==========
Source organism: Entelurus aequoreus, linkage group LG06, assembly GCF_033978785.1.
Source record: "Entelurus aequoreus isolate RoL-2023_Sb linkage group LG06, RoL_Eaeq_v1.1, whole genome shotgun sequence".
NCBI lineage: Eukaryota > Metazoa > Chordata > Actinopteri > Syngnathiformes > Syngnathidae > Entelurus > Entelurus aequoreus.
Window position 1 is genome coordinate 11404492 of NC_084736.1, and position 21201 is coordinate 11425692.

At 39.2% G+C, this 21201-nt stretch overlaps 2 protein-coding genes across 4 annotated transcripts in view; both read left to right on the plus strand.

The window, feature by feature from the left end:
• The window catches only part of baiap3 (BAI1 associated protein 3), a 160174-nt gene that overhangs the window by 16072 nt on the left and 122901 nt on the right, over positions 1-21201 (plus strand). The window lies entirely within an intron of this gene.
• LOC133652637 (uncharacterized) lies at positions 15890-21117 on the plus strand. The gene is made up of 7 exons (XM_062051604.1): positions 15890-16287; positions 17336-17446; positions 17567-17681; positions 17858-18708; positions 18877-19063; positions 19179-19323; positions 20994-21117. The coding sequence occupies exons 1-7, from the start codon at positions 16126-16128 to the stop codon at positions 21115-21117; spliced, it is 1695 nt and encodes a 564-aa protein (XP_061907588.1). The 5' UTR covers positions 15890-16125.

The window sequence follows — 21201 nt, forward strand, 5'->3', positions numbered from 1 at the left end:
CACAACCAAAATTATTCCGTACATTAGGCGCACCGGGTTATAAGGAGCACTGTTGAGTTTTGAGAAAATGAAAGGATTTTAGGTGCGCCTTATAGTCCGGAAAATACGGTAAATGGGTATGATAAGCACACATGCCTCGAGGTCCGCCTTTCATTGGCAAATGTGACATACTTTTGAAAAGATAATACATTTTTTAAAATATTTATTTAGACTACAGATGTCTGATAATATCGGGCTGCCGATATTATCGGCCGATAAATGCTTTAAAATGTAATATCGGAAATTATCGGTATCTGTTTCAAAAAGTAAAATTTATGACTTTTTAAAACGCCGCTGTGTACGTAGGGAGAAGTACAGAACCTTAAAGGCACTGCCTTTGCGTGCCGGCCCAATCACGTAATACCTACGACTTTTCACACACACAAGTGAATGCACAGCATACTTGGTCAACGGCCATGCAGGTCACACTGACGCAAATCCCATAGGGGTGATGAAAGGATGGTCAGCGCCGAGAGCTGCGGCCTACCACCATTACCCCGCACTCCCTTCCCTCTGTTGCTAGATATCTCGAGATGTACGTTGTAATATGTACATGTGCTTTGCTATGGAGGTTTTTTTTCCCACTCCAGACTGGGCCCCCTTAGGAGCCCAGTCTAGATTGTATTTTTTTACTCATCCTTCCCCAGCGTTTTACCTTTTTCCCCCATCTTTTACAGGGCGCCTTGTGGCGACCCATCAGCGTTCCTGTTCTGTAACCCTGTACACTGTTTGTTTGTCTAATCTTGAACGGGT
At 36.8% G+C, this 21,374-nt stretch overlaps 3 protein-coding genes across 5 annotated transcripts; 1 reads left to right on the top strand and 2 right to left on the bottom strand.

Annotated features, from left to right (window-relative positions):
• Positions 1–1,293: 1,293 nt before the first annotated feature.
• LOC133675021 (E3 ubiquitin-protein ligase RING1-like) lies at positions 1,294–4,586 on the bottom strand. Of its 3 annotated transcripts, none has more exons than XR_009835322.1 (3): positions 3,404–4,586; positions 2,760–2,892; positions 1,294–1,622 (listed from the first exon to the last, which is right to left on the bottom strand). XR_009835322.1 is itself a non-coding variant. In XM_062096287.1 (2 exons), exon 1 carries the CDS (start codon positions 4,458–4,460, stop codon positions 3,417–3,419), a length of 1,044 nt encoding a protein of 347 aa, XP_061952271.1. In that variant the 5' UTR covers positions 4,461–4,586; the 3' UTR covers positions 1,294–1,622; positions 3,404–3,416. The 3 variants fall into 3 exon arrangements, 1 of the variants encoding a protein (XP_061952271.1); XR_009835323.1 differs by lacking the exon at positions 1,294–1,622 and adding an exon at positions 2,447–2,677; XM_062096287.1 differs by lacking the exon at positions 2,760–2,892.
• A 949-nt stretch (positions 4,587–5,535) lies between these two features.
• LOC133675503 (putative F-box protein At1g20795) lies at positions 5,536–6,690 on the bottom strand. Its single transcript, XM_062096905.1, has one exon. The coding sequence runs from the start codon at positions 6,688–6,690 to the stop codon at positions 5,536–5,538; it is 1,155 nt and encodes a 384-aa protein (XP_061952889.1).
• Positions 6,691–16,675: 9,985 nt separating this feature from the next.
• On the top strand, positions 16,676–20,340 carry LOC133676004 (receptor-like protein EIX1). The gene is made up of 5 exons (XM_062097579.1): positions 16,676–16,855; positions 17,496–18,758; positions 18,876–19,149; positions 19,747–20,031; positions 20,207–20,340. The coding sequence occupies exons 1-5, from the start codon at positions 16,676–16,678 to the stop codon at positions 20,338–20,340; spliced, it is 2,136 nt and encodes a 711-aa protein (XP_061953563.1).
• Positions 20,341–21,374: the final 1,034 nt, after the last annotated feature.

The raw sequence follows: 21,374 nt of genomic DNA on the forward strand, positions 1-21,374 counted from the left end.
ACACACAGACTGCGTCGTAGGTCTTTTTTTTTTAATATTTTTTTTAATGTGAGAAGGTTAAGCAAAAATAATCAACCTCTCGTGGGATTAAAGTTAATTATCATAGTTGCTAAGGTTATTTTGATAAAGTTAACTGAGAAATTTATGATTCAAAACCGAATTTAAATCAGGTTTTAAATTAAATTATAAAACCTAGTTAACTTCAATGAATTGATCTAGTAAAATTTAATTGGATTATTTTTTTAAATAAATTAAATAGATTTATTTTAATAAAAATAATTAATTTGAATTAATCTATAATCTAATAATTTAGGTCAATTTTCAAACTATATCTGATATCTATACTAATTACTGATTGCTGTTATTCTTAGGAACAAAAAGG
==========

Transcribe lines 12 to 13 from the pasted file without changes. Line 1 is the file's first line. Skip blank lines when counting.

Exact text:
Annotated features, from left to right (window-relative positions):
• Positions 1–1,293: 1,293 nt before the first annotated feature.